At today's general audience Pope Benedict XVI returned to his catechesis on St. Augustine of Hippo saying that his works are able to teach Catholics even now. Before going into the Paul VI audience hall, the Pope greeted an overflow crowd of pilgrims gathered in St. Peter's Basilica.
St. Augustine, the Holy Father began, was "a great witness of Christ, much loved by my predecessors and whom I also have studied and meditated upon often. He is the Father of the Church who has left us the most works, some of which are of vital importance for the history of Christianity."
Benedict XVI turned to Augustine’s "Confessions" first, saying that in them "we can follow, step by step, the inner journey of this extraordinary man who was passionate about God".
"On the City of God" was "a decisive work for the development of Western political thought and in the history of Christian theology". It was written between 413 and 416 to respond to the accusations made by pagans who ascribed the sack of Rome in 410 to the Christian God and the apostles who could not protect the city, while under the pagan divinities Rome was the "head of the world" (“caput mundi”) and it was unthinkable that it could have fallen into enemy hands.
As the Pope explained, many thought that Rome "was not safe with the God of the Christians" and that "the Christian God could not offer protection, which is why they could not trust in Him".
St. Augustine responded to this objection, "which touched the hearts of the Christians profoundly, with his illustrious work "On the City of God", clarifying what we can and what we cannot expect from God, referring to the relationship between the political sphere and that of the faith, of the Church". "Even today", he continued, "this text is a source for defining the lay life and the Church's jurisdiction, the true and great hope that gives us faith".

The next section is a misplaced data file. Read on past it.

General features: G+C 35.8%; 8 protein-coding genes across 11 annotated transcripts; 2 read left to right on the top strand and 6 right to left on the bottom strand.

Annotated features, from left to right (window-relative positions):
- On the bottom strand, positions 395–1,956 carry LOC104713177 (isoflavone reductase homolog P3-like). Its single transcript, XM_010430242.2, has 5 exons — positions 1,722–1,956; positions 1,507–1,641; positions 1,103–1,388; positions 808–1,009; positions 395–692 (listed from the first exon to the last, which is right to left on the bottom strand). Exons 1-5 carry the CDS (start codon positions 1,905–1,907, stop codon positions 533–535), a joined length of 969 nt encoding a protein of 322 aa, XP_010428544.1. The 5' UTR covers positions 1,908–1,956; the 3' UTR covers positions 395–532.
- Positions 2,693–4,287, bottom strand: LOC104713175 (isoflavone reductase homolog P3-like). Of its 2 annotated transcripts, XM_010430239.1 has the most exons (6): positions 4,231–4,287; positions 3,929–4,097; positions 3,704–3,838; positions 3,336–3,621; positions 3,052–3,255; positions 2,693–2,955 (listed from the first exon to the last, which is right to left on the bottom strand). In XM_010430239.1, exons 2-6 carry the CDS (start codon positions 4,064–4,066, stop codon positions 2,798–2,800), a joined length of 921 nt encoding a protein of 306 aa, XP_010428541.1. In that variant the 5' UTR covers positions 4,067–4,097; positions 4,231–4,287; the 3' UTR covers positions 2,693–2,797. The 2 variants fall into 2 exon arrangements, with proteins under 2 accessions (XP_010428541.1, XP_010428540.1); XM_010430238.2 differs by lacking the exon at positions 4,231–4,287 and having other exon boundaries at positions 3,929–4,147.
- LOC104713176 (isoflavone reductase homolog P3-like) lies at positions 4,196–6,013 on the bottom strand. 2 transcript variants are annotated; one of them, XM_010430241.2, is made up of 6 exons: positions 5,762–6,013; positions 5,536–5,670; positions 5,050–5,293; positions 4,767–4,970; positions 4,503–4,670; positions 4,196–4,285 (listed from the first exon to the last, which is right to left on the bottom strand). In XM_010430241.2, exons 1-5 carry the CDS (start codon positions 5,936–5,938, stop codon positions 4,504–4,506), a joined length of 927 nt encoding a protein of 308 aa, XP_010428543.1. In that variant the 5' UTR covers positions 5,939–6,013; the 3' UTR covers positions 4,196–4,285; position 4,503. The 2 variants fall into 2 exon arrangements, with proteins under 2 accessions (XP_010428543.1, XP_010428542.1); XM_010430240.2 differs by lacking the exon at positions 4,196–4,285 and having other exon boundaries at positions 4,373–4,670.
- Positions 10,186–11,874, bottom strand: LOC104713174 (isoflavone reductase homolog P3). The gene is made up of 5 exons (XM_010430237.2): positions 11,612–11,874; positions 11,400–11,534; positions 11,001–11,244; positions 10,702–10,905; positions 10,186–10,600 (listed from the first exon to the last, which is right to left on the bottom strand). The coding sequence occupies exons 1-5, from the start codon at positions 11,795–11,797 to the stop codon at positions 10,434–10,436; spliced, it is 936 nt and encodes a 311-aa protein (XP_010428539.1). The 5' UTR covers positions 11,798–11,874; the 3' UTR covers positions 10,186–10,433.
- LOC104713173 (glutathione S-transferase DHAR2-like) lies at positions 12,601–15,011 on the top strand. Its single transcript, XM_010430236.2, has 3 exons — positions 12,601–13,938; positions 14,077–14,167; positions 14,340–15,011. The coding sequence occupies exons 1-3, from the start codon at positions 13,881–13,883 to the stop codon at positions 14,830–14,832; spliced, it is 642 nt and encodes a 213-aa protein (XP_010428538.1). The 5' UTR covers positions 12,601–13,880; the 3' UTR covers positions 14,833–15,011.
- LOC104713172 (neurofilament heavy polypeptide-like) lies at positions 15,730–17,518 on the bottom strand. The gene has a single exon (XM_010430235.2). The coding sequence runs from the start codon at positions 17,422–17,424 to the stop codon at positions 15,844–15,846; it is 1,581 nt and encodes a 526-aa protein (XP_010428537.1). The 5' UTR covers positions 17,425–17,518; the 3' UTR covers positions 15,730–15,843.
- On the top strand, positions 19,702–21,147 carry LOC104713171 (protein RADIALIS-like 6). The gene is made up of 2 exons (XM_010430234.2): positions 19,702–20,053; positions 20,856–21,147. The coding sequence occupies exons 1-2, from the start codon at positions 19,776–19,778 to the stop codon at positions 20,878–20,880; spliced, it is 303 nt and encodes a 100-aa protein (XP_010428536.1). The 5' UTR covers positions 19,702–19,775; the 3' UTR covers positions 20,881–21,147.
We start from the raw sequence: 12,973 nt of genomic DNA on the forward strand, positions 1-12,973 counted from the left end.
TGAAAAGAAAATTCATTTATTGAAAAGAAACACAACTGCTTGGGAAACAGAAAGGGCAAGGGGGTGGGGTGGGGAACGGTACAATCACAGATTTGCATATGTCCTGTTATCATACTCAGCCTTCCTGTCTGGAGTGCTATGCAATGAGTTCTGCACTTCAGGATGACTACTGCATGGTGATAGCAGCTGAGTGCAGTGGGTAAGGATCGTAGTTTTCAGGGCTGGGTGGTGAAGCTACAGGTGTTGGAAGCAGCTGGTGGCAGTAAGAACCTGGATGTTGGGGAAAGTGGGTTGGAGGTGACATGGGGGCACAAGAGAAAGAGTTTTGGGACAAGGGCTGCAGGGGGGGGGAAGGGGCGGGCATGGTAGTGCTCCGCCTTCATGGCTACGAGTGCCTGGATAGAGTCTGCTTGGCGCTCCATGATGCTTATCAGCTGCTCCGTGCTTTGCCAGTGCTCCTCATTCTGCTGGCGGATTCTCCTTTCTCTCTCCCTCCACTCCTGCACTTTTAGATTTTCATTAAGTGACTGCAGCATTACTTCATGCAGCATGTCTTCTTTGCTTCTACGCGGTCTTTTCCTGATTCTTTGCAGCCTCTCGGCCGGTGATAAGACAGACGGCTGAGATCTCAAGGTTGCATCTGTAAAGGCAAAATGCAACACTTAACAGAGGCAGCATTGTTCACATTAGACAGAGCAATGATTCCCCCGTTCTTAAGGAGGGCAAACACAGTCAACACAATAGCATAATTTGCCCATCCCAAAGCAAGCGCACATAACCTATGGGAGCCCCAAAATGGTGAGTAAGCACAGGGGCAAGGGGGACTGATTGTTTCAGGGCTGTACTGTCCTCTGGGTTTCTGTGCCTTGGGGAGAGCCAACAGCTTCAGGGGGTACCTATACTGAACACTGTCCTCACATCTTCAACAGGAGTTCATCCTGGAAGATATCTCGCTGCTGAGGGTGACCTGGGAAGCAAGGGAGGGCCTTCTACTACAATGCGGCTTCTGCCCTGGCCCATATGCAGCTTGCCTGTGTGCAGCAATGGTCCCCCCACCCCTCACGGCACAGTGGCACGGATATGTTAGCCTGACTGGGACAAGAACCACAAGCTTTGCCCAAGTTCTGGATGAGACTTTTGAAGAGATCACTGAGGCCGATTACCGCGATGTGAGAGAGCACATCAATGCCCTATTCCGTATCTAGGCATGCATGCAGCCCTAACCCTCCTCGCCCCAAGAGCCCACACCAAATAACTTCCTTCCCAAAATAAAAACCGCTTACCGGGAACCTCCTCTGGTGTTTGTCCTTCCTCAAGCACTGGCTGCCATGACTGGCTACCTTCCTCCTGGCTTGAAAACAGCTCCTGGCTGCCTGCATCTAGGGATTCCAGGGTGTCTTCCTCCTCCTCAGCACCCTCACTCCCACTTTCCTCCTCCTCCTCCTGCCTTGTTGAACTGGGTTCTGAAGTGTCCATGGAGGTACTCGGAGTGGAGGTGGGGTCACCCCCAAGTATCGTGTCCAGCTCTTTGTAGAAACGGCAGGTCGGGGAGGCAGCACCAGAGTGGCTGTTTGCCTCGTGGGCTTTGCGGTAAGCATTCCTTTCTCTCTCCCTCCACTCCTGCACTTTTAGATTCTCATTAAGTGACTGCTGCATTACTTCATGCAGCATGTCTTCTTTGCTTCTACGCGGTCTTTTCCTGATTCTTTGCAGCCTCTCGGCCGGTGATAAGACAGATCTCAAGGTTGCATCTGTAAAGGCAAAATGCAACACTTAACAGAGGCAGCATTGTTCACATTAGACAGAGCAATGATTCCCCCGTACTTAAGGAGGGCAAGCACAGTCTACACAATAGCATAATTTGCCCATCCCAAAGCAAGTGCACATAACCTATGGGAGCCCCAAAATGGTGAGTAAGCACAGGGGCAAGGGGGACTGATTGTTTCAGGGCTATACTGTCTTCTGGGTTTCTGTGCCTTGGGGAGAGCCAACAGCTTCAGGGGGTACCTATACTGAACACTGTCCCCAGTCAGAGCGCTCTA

In the text Augustine, describes the tension between two cities: the earthly city that springs from love of self and indifference to God, and the heavenly city, born from love of God and "indifference to self".
"On the Trinity", the Pope continued, "deals with the nucleus of the Christian faith", while "On Christian Doctrine" is a cultural introduction to the interpretation of the Bible and to Christianity itself, and was of great importance in the formation of Western culture".
The Holy Father also shared his admiration for the intellectual humility of St. Augustine. He explained that while he was "aware of his intellectual stature”, Augustine “always gave preference to the spread of the Christian message to ordinary persons over learned theological works.”
In his "Expositions on the Book of Psalms", the Pope added, are found many homilies "that were collected by scribes while the saint preached". Their fame ensured their wide distribution and they "served as models that were always adaptable to new contexts".
"Even today," the Pope concluded, "St. Augustine lives through his works and is present among us. We thus see the lasting vitality of the faith for which he spent his entire life."